Tell Me Straight, Toyota – Bloomberg
Grow too big, and everything starts to look small. Toyota’s annual revenues are larger than Apple’s or Exxon Mobil’s, and about equivalent to Goldman Sachs, JPMorgan, UBS, Credit Suisse and Barclays put together.
That might help explain the company’s patchwork approach to disclosing some of the problems inherent in running the world’s biggest carmaker. It doesn’t excuse it, though.
Shortly before Japanese markets opened on Wednesday, Toyota’s U.S. unit sent out a recall notice for 482,000 Prius and Lexus CT models fitted with faulty airbags. You might think that’s not a huge deal for a business that sells more than 10 million cars a year — but if you called the company, you’d find it was the tip of the iceberg. Add in non-U.S. recalls due to the same defect, and 1.43 million vehicles will need to be repaired.
But wait, there’s more: Just as Japanese traders were getting back from lunch, the country’s transport ministry announced a separate recall of 1.55 million cars with fuel-tank problems. You’d need to get on the phone to Toyota’s investor relations department to find the full global tally for this fault: 2.87 million vehicles.
In total, Toyota recalled 3.4 million vehicles worldwide on Wednesday, Craig Trudell of Bloomberg News wrote. Kind of a big deal, but you won’t find a hint of it on the company’s investor relations site, or its global corporate newsroom or SEC filings.
Part of the explanation is that most automotive regulation is done at the level of nation-states, whereas carmakers are global. Toyota is doing right by its customers by telling them when it has a problem with its vehicles. But it’s letting its shareholders down by making that information so difficult to quantify at a company level.
This isn’t the first time Toyota’s disclosure has fallen short. At its annual results presentation last month, one of the major swing factors in the company’s profit forecast missing estimates was a 300 billion yen ($2.9 billion) item defined only as “Expenses, etc”. A telephone call revealed half that amount was an expectation of increased costs for quality issues — in other words, more recalls and warranty repairs.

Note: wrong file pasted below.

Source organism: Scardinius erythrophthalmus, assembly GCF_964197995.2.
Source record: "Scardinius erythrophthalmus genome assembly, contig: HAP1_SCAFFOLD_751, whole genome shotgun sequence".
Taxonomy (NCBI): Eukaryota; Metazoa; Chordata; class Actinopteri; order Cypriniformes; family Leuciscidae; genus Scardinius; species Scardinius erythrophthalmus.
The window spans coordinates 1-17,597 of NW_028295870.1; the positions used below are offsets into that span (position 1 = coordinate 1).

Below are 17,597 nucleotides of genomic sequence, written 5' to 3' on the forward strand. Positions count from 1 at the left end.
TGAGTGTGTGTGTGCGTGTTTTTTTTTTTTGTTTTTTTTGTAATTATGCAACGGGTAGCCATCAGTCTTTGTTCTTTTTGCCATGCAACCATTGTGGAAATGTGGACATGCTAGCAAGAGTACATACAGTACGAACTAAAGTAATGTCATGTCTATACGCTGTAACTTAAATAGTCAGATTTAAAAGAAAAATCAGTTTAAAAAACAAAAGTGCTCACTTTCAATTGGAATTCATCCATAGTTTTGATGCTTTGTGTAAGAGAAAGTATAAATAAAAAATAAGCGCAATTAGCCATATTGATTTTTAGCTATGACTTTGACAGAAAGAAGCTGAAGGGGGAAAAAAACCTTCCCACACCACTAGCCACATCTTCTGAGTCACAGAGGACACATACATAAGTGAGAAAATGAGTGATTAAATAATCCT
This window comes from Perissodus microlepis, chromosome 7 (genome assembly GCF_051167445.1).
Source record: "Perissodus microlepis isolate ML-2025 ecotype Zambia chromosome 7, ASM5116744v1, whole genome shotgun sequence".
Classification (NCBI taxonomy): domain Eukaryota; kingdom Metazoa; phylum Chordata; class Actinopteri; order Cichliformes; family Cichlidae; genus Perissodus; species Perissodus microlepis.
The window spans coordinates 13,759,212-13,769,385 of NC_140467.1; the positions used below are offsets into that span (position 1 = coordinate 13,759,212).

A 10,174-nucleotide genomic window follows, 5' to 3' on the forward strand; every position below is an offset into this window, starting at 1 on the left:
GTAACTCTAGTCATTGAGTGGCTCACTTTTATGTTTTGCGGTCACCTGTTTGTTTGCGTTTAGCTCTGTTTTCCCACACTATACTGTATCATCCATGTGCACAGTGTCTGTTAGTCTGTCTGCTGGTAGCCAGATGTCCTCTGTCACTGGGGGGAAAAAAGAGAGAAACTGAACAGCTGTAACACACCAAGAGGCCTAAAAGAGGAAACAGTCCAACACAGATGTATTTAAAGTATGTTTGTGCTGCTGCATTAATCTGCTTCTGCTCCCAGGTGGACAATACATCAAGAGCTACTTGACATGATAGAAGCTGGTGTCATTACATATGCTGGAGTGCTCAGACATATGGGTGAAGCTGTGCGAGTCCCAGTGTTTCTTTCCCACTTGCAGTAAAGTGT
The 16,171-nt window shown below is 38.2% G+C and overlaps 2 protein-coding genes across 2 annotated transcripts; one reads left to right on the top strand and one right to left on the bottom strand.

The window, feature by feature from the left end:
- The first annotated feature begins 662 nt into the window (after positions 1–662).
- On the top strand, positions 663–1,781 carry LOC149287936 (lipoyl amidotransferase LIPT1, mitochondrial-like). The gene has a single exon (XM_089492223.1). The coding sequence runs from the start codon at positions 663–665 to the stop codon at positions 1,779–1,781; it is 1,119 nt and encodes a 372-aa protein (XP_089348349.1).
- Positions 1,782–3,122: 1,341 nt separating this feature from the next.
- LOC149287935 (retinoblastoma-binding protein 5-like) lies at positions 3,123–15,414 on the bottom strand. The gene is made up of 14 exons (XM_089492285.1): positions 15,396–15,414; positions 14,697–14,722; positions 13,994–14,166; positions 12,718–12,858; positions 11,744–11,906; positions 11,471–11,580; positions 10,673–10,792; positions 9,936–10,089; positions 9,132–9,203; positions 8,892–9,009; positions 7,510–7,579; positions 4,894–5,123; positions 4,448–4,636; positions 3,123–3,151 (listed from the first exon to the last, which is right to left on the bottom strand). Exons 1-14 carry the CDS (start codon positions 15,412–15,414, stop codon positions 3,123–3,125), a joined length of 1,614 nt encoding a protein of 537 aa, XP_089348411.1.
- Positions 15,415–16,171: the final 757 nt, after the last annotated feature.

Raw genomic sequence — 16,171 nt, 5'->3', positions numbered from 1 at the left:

Toyota’s not the only big company that skimps on detailed disclosure. Different countries have different standards about what counts as material information, and you could drive a Tacoma truck through all the loopholes. In the U.S., most regulators defer to a 1976 Supreme Court judgment that skirts cut-and-dried rules in favor of invoking that rarer-than-the-unicorn creature, the “reasonable shareholder”. With that sort of standard, and sales numbering in the hundreds of billions of dollars, there aren’t a lot of events that can move Toyota’s profit needle conclusively enough to demand disclosure.
Nor is the company the most egregious offender. The bill for recalling about 100 million Takata airbags, including many fitted to Toyota models, may well exceed every yen of Takata’s assets. The first recalls relating to the defect started in 2008, but Takata is yet to even release official estimates of how much the whole process will eventually cost.
Recalls may be only indirectly connected to profits, but they’re worth watching. Toyota’s payments for under-warranty repairs and other quality issues over the past five years totaled 2.1 trillion yen, a large sum even for a business of its size. Annual changes to the provisioning charges from which Toyota makes those payments average out at about 43 percent of the movement in its net income over the period, according to Gadfly’s calculations.
The current environment isn’t a forgiving one for automakers that don’t make a clean breast of their quality issues. Toyota’s long-time rival, Volkswagen, is doing its utmost to draw a line under its diesel problems with a $15.3 billion settlement. If Toyota President Akio Toyoda and his legendarily quality-obsessed managers are looking for new methods to ensure the Toyota Way is being applied company-wide, they need to have a long, hard think about how they release information.
This column does not necessarily reflect the opinion of Bloomberg LP and its owners.
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